NEW YORK -- The league representing Broadway's theater owners and producers and the union representing its stagehands reached a settlement last night, bringing to an end a strike that had shut most of Broadway for 18 days, disrupted the plans of thousands of theatergoers and cost the city tens of millions of dollars in lost revenue.
The settlement ended the second strike on Broadway in five years but the longest since the 25-day musicians' strike in 1975. A musicians' strike in 2003 lasted four days.
About 350 of the 2,200 active members of the union, Local 1 of the International Alliance of Theatrical Stage Employees, participated in the walkout, which began Nov. 10.
The strike darkened 30 theaters, shutting 26 shows and one Duran Duran concert, which moved elsewhere. Eight shows remained open on Broadway in theaters that maintained separate contracts with the union, though a ninth - Dr. Seuss' How the Grinch Stole Christmas! The Musical - was reopened Friday after a judge granted an injunction forcing the theater to let the show run.
Most shows were expected to resume performances today, the union said.
At the center of this dispute were work rules in the stagehands' contract that the League of American Theaters and Producers considered costly and inefficient.
The league wanted changes to several rules, including those governing how many stagehands must come to work every day that a show is being loaded into a theater; minimum lengths of time for which stagehands can be called to work; and the kinds of tasks stagehands are allowed to perform during certain work calls.
From the beginning, James J. Claffey Jr., the president of Local 1, said the union would be open to changes in return for benefits of equal value. But the league, pushed by a younger, more aggressive generation of producers, was determined to cut labor costs.
For months the sides bargained over the rules, and some changes were made, if not the major ones the producers originally sought. And in the past few days, the negotiations came down to how much the union thought these changes were worth.
The league was determined for these negotiations to be different from past talks, raising a $20 million fund to weather a work stoppage, declaring a deadline and floating the possibility that it would lock out the stagehands.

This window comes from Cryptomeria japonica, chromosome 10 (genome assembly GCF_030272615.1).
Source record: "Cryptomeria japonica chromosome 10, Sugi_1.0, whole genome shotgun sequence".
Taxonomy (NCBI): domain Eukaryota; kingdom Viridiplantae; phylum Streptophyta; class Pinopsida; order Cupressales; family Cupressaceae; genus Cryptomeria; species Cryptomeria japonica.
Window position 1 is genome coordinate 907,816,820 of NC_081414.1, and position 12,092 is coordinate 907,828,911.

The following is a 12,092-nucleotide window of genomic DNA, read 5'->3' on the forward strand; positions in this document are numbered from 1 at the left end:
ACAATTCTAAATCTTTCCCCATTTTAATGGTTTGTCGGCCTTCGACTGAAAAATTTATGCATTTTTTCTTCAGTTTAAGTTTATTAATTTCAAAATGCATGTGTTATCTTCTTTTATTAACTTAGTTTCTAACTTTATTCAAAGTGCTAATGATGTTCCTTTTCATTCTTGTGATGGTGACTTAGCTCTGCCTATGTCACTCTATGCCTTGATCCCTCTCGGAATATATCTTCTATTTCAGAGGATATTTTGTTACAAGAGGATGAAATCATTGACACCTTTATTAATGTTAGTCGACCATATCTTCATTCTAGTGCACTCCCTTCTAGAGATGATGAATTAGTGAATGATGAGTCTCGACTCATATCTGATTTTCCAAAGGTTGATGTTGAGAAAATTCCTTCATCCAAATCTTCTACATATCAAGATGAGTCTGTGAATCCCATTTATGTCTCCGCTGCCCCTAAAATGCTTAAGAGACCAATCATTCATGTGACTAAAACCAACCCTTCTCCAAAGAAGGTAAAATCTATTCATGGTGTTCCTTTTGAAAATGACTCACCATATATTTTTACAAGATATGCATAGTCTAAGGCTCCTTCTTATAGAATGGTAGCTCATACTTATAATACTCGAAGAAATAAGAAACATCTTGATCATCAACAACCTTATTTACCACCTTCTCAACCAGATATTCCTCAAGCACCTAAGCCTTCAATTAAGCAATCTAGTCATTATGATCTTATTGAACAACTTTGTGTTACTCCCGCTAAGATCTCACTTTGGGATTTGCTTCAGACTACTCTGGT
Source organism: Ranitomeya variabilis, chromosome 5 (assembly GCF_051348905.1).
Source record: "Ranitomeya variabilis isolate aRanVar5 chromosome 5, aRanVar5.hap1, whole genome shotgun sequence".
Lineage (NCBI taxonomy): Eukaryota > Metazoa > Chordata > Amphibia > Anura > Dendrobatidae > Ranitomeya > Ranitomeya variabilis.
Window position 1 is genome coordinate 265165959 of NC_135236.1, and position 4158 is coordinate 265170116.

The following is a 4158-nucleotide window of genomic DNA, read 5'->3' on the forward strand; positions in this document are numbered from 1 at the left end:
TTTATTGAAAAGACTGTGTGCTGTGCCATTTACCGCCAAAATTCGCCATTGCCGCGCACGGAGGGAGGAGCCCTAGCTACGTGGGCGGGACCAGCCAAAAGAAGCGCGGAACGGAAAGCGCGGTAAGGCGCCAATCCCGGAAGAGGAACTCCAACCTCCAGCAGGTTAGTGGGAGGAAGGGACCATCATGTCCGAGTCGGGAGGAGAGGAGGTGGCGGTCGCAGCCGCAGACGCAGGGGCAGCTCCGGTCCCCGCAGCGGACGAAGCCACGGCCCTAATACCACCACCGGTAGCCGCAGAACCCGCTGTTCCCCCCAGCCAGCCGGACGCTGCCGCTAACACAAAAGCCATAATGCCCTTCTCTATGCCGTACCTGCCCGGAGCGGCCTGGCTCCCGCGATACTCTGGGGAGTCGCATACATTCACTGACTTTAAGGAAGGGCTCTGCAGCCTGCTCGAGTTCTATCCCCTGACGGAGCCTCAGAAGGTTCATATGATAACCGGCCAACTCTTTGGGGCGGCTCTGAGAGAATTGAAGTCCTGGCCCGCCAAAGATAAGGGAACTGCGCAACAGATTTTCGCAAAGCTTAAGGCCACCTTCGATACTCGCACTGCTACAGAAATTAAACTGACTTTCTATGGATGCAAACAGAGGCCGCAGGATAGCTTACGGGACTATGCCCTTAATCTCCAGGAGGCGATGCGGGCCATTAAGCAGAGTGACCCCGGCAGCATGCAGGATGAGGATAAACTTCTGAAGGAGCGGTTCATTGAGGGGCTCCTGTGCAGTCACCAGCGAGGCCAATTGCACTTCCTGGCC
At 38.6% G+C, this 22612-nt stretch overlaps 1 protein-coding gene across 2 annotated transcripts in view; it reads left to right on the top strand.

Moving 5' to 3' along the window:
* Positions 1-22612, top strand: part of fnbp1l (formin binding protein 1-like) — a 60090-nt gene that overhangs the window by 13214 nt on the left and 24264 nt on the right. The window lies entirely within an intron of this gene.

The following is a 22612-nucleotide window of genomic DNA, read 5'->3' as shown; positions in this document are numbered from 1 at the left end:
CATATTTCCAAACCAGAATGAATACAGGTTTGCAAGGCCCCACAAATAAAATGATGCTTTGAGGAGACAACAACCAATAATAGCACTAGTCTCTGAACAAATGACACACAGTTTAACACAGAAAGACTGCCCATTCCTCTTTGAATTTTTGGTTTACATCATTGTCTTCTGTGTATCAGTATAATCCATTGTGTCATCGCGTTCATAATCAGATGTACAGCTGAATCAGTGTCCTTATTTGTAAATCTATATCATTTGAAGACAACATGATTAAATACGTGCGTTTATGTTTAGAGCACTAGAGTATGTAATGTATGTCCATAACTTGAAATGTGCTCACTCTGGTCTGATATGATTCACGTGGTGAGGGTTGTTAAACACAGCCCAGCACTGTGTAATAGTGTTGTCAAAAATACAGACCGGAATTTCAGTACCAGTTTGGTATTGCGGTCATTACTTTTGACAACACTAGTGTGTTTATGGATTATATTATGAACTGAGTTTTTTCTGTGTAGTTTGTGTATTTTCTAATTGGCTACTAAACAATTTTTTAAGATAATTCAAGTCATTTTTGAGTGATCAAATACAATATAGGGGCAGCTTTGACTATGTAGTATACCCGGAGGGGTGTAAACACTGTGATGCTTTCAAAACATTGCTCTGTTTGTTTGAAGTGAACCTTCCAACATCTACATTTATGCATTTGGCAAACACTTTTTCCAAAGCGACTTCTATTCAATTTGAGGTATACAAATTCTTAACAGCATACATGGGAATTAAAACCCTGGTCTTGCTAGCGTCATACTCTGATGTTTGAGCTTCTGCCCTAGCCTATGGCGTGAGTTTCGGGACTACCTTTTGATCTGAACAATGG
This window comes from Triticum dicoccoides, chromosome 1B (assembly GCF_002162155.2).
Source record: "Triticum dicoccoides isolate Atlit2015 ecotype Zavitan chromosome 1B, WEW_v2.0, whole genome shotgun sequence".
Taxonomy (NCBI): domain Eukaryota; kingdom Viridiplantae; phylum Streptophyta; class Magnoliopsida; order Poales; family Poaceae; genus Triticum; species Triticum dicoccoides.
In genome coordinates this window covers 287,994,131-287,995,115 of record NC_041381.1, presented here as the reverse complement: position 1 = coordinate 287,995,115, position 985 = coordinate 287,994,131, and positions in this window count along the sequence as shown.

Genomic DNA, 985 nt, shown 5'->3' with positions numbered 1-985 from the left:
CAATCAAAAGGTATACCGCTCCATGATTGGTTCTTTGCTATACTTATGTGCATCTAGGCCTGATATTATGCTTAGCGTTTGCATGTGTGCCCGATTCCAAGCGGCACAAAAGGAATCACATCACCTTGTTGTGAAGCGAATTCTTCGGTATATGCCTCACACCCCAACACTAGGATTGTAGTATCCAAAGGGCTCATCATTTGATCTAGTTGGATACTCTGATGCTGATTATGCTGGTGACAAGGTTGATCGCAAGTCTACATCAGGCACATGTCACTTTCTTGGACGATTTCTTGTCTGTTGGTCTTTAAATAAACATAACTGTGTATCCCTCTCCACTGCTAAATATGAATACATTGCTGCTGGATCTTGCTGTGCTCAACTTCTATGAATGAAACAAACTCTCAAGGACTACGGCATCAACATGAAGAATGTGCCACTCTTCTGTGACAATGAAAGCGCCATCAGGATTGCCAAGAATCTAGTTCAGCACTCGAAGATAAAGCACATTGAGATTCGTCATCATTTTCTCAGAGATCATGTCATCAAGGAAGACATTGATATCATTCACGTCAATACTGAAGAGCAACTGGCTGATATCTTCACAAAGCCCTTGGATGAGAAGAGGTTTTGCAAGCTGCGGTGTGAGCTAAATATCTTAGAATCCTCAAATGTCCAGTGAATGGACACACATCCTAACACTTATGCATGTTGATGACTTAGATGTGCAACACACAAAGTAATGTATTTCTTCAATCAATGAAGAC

In the end, the timeline played out much as it usually has, with a settlement coming during the busy holiday season, when labor disputes have often come to a close.
But even though strikes are not unknown on Broadway, never before in its 121-year history had Local 1 called a walkout.
The talks, at times acrimonious, broke down in early October, with both sides presenting what they called final offers. On Oct. 12, the stagehands voted unanimously to give union officials authority to call a strike; four days later, the league announced it was imposing parts of its final offer on the stagehands, and the scene was set.
Mayor Michael R. Bloomberg offered to provide a mediator and a neutral place to talk, such as Gracie Mansion, an offer that the union repeatedly declined. Bloomberg said publicly that he would not become involved unless asked, though behind the scenes his aides continued to urge the sides to meet for more talks.
After a week of a mostly dark Broadway, the league and the union met again for talks Nov. 17 and 18. Thomas C. Short, the president of Local 1's parent union, and Robert Johnson, a senior labor relations executive from Disney, sat in on these negotiations but they, too, ended in failure. Shortly after the talks broke down, the league announced that all of the affected Broadway theaters would stay dark for Thanksgiving week, one of the most lucrative of the year.
The union requested that formal talks resume again Sunday and, after a series of back-channel conversations between league members and union officials, the league agreed.
The two sides met until just before dawn Monday, recessed until that evening and went for a second all-night session that ended after dawn Tuesday. Then, after what union officials called a "rain delay," the final day of talks began yesterday morning.